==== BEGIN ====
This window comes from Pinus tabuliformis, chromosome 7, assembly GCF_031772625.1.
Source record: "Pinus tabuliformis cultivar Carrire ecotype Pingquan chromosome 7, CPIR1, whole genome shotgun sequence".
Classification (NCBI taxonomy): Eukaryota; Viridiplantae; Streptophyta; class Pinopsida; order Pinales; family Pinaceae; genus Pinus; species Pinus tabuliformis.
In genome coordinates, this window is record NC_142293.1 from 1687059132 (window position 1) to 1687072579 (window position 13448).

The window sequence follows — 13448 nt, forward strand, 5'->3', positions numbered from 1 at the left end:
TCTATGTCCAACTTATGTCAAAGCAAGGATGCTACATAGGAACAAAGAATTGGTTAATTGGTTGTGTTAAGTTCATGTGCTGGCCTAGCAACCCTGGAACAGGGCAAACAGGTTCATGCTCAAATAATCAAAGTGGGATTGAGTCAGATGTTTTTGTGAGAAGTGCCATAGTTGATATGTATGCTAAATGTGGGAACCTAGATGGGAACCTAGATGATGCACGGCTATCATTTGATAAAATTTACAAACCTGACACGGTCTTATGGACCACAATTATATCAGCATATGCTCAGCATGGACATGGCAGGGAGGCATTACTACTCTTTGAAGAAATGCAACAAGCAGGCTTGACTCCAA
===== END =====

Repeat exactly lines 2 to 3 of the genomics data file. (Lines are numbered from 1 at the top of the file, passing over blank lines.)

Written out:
Source record: "Pinus tabuliformis cultivar Carrire ecotype Pingquan chromosome 7, CPIR1, whole genome shotgun sequence".
Classification (NCBI taxonomy): Eukaryota; Viridiplantae; Streptophyta; class Pinopsida; order Pinales; family Pinaceae; genus Pinus; species Pinus tabuliformis.